Waiting for Godot! Were Vladimir and Estragon Zimbabweans?

_“NOTHING happens. Nobody comes, nobody goes. It’s awful.” – “We wait. We are bored. (He throws up his hand.) No, don’t protest, we are bored to death, there’s no denying it. Good…. In an instant all will vanish and we’ll be alone more, in the midst of nothingness!”_

The above quotes are extracts from the play Waiting for Godot, by Samuel Beckett. Waiting for Godot is an absurdist play in which two tramps, Vladimir and Estragon, wait endlessly and in vain for the arrival of someone named Godot. Principally, the story includes the two tramps waiting – at first hopefully, but in time with decreasing optimism – for an indefinite, anonymous figure called Godot. Estragon and Vladimir entertain themselves with a seemingly improvised, somewhat meaningless and never-ending dialogue. The play was written in 1953, but aptly captures current events and the prevalent mood in Zimbabwe. Nothing is happening in the country, and to be honest we feel awful. As a nation we eagerly waited for the elections to take place. To us, the poll was supposed to bring hope for recovery. The business community hoped the conduct of a peaceful and credible election was going to be the foundation block for the economy.

As people waited for the elections, they also put on hold a lot of decision-making processes. Anyone you asked before the elections would tell you they were waiting for the event. Some joked that even marriage proposals were put on hold until after the elections. From the beginning of the year, everything came to a standstill. The Confederation of Zimbabwe Industries is on record as saying the first six months of the year were characterised by job losses and company closures. The manufacturing sector witnessed the closure of close to 90 companies in the past four years due to viability problems ranging from liquidity constraints to punitive cost of the limited capital available.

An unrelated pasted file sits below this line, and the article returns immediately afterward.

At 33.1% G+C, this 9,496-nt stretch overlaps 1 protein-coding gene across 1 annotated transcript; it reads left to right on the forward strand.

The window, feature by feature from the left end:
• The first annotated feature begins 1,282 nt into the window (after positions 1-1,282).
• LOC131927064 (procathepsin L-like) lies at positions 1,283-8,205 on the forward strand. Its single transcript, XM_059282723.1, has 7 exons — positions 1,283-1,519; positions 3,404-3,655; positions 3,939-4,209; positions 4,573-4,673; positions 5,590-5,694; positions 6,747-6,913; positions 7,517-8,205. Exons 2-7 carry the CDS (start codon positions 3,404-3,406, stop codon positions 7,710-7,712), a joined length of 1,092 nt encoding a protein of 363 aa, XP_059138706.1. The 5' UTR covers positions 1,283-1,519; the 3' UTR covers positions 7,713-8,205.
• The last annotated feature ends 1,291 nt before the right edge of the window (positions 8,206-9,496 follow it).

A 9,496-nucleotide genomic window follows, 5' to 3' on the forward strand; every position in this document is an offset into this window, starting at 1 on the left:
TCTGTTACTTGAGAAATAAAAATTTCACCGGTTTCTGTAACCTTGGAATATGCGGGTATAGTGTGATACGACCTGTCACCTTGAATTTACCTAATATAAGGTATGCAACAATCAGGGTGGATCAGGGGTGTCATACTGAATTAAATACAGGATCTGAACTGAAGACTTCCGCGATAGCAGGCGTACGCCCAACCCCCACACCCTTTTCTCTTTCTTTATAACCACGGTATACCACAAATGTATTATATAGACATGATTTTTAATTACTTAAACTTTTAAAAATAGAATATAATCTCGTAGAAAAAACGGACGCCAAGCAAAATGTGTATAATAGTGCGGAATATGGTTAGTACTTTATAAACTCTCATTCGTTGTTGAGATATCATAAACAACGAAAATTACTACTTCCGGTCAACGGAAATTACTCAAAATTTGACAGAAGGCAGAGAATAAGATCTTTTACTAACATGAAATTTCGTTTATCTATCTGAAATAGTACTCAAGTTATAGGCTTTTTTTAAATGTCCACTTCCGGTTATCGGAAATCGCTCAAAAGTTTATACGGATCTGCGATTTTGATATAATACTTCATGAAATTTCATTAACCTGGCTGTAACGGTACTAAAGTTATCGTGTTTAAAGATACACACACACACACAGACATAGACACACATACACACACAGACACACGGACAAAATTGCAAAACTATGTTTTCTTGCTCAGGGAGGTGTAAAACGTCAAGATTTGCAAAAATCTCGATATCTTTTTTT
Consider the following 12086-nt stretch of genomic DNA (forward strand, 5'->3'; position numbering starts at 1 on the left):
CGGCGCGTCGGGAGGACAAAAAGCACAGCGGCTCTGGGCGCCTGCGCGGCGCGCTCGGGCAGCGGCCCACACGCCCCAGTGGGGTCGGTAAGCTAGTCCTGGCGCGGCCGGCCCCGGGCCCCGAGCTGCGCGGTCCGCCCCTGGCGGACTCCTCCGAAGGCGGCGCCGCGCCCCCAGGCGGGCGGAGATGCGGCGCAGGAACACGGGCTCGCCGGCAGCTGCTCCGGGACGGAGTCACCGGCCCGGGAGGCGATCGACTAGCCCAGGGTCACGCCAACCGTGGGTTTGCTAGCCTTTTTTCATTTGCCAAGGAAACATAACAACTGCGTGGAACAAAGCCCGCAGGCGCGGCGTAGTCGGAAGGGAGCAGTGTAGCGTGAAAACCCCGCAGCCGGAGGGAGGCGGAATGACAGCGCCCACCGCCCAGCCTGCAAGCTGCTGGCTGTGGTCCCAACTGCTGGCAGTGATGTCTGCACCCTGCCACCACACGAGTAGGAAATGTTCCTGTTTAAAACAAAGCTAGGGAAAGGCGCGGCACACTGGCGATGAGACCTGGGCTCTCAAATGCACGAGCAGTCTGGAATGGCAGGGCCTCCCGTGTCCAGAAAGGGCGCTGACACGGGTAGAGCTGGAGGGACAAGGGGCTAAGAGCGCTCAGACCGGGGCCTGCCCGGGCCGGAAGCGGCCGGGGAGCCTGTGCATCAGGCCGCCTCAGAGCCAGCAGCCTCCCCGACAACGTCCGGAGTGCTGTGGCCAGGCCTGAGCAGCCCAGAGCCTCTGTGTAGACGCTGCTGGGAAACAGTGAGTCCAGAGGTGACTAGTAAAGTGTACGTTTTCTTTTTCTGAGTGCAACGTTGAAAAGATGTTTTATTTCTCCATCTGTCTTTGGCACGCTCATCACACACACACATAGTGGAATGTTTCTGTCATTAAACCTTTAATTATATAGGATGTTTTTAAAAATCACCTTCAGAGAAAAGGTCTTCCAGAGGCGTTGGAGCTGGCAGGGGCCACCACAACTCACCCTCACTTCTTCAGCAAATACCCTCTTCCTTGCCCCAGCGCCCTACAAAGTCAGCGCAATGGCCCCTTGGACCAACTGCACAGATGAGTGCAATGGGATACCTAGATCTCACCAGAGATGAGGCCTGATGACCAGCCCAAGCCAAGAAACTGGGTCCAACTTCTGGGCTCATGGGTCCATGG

Outgoing finance minister Tendai Biti summarised it all in his mid-term fiscal review statement. He highlighted that the first half of 2013 had seen the economy underperforming, characterised by low business and investor confidence, little growth in employment and declining social indicators. This resulted from a number of factors which include a poor rainy season, policy inconsistencies and uncertainties undermining investor confidence, and revenue underperformance. With that background, everyone expected the new Zanu-PF government to hit the ground running and attempt to inject life into the fragile economy. Everyone expected President Robert Mugabe to waste no time in appointing his cabinet to revitalise an economy that has been at best stagnant, and at worst collapsing. We are however almost halfway into the second month after the elections – and a new cabinet is still to be appointed. Important decisions by foreign investors who still have the courage to venture into business in this country have been put on hold as they wait for the responsible ministers to come in and approve deals.

Just as in Beckett’s play, everyone is waiting and it’s awful.

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